MethodInfo countMethod = QueryableCountMethod.MakeGenericMethod(EntityType);

        // Execute Count() and say "you're valid if you have none matching"
        int count = (int)countMethod.Invoke(null, new object[] { table, lambda });
        return count == 0;

    // Gets Queryable.Count<TSource>(IQueryable<TSource>, Expression<Func<TSource, bool>>)
    private static MethodInfo QueryableCountMethod = typeof(Queryable).GetMethods().First(m => m.Name == "Count" && m.GetParameters().Length == 2);
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Just tested this code. 100% working! Someday I'll write beatiful code like this. –  BrunoSalvino Nov 27 '10 at 19:41

First, let's look at rewriting the attribute...

public override bool IsValid(object value)
    var db = new CoinDataContext();

    //Return whether none of the email contains the specified value
    return db.Emails.Count(e => e.Email1 == value.ToString()) == 0;

Also, there was no need to cast (c == 0) as a boolean, as the result of that operation is already a bool. And the type bool is an alias for Boolean in the same way that int is an alias for Int32. Either is acceptable. I prefer the lower case version myself.

As Alex has already suggested in his answer, this wouldn't be a sure way of determining whether the email address was unique when it goes into the database. Only that it's unique at the time of checking.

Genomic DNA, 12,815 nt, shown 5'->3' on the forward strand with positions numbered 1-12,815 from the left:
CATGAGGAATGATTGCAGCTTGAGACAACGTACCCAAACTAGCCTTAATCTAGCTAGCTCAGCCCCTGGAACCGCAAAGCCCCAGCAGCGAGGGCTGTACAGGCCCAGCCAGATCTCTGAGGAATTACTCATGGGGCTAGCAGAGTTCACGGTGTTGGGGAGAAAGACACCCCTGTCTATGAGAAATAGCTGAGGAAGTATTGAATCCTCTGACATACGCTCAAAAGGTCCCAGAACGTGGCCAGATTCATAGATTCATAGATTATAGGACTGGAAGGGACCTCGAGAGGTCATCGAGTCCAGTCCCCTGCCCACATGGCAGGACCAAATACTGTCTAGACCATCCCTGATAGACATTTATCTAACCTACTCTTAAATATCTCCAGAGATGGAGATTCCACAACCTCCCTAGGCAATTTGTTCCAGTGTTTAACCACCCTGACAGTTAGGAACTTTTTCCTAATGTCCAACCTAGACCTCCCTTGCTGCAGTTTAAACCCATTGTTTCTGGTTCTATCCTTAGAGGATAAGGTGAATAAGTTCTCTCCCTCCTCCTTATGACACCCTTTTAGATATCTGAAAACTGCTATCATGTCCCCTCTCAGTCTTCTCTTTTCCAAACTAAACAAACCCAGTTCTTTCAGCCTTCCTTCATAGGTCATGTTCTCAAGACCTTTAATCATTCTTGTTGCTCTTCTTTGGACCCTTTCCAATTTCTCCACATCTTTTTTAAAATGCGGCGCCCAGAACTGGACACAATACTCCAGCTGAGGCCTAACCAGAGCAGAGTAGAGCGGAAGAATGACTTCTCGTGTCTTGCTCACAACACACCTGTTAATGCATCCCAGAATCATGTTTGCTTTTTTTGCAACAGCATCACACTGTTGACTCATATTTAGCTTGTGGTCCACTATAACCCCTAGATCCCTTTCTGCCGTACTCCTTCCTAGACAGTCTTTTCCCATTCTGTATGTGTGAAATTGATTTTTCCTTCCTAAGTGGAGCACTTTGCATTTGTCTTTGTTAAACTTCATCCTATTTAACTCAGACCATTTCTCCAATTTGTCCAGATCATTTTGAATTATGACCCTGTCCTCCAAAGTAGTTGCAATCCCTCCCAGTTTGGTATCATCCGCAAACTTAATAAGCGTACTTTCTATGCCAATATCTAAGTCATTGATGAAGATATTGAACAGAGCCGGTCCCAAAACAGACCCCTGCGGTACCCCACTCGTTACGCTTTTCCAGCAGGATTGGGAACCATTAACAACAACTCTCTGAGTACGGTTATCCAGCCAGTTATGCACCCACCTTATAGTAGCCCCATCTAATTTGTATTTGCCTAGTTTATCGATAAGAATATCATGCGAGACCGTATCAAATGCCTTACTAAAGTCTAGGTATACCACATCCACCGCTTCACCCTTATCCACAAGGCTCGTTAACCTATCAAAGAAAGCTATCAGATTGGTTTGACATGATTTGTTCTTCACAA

Finally, and a bit off-tangent... I have written some linq extensions such as the following class. Using it would allow me to rewrite the return on the attribute to db.Emails.None(e => e.Email1 == value.ToString());. This makes it a little bit more readable.

Update There isn't a way of determining the uniqueness of a value in the database without going to the database and comparing the rows against the values written. You still need to create an instance to the database. What I would do though is look at seperating these concerns into areas such as a service layer and a data layer (separate projects from the MVC website project). Your data layer would exclusively handle anything to do with the database. If you'd like I can write some examples of how you'd separate the CoinDataContext from the attribute itself?

Addressing another of your concerns, here we remove the need for the query inside the attribute, but you still need a call to the database, and specifying which table you want to use.

Because this is an attribute however, I'm not 100% sure if you can use linq lambda expressions in the attribute it, so your attribute has to remain generalised in this fashion.

Data layer project

This layer would contain different classes relating to different tables. The class below is dedicated to the email table.

Email Mapper class

public static class EmailMapper
  public static void IsValid(Func<string, bool> query)
    var db = new CoinDataContext();